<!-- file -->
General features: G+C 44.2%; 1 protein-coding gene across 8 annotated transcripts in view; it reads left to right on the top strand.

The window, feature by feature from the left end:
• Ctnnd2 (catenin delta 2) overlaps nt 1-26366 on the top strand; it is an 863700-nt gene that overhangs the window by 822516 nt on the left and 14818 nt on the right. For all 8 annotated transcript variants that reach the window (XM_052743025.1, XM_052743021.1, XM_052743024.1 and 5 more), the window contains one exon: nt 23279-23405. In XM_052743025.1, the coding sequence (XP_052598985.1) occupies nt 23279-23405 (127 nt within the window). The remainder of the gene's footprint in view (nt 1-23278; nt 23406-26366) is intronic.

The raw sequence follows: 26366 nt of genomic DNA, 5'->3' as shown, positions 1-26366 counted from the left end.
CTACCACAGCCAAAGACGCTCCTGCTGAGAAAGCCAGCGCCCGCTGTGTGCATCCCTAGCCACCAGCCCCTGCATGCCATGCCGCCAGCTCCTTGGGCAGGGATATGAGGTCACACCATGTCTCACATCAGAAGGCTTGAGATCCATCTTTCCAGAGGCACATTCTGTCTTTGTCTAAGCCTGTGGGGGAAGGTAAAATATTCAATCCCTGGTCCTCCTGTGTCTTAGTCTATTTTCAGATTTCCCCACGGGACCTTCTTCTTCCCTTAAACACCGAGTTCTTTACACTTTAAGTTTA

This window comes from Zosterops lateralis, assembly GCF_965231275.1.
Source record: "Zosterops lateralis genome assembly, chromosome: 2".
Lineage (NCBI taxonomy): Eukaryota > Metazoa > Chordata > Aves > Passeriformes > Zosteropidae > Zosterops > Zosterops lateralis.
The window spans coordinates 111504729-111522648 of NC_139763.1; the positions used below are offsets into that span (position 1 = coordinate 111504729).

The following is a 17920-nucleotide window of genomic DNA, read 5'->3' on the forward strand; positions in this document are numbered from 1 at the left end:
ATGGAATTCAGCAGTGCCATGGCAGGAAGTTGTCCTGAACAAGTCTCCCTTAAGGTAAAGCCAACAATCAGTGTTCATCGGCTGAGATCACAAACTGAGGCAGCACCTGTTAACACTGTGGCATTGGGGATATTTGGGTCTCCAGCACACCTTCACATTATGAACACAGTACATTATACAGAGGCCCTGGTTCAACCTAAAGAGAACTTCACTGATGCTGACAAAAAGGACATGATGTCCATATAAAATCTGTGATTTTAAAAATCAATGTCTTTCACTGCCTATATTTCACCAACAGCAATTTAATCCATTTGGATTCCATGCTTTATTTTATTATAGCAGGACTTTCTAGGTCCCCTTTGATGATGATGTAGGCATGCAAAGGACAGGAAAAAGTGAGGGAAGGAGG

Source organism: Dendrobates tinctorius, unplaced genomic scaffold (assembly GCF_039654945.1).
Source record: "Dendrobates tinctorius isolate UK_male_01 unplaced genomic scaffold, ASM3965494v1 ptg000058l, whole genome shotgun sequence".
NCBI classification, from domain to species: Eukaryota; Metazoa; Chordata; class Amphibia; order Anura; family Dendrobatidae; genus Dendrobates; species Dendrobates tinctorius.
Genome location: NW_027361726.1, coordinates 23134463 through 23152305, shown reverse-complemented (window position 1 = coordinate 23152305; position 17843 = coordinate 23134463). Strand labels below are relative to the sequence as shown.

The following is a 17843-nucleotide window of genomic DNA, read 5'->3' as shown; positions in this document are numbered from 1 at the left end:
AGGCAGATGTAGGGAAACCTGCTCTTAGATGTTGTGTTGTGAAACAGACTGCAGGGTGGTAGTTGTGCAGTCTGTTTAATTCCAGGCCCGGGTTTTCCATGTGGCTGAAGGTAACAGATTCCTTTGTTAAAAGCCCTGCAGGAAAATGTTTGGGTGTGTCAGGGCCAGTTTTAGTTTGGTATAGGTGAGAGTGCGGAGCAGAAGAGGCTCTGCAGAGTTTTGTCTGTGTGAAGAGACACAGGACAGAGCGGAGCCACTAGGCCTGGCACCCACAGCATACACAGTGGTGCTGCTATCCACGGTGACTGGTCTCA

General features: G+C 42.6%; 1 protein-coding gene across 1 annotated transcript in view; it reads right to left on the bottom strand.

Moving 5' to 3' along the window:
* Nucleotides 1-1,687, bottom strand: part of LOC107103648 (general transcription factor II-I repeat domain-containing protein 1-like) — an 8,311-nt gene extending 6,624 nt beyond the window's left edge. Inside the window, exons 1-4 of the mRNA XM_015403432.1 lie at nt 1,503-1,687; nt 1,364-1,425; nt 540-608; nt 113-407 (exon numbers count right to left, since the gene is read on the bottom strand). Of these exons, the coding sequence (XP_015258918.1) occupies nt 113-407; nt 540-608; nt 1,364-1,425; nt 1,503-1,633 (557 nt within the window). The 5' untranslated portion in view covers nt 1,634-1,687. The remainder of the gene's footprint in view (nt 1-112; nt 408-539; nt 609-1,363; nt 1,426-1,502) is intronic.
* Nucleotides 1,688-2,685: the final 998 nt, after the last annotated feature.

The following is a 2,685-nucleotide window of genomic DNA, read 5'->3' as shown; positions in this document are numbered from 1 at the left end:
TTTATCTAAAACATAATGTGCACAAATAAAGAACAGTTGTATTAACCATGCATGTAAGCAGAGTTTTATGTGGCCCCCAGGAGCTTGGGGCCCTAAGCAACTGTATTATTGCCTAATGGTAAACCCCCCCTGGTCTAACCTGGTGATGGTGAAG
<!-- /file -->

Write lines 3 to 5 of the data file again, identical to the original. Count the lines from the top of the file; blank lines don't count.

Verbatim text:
• Ctnnd2 (catenin delta 2) overlaps nt 1-26366 on the top strand; it is an 863700-nt gene that overhangs the window by 822516 nt on the left and 14818 nt on the right. For all 8 annotated transcript variants that reach the window (XM_052743025.1, XM_052743021.1, XM_052743024.1 and 5 more), the window contains one exon: nt 23279-23405. In XM_052743025.1, the coding sequence (XP_052598985.1) occupies nt 23279-23405 (127 nt within the window). The remainder of the gene's footprint in view (nt 1-23278; nt 23406-26366) is intronic.

The raw sequence follows: 26366 nt of genomic DNA, 5'->3' as shown, positions 1-26366 counted from the left end.
CTACCACAGCCAAAGACGCTCCTGCTGAGAAAGCCAGCGCCCGCTGTGTGCATCCCTAGCCACCAGCCCCTGCATGCCATGCCGCCAGCTCCTTGGGCAGGGATATGAGGTCACACCATGTCTCACATCAGAAGGCTTGAGATCCATCTTTCCAGAGGCACATTCTGTCTTTGTCTAAGCCTGTGGGGGAAGGTAAAATATTCAATCCCTGGTCCTCCTGTGTCTTAGTCTATTTTCAGATTTCCCCACGGGACCTTCTTCTTCCCTTAAACACCGAGTTCTTTACACTTTAAGTTTA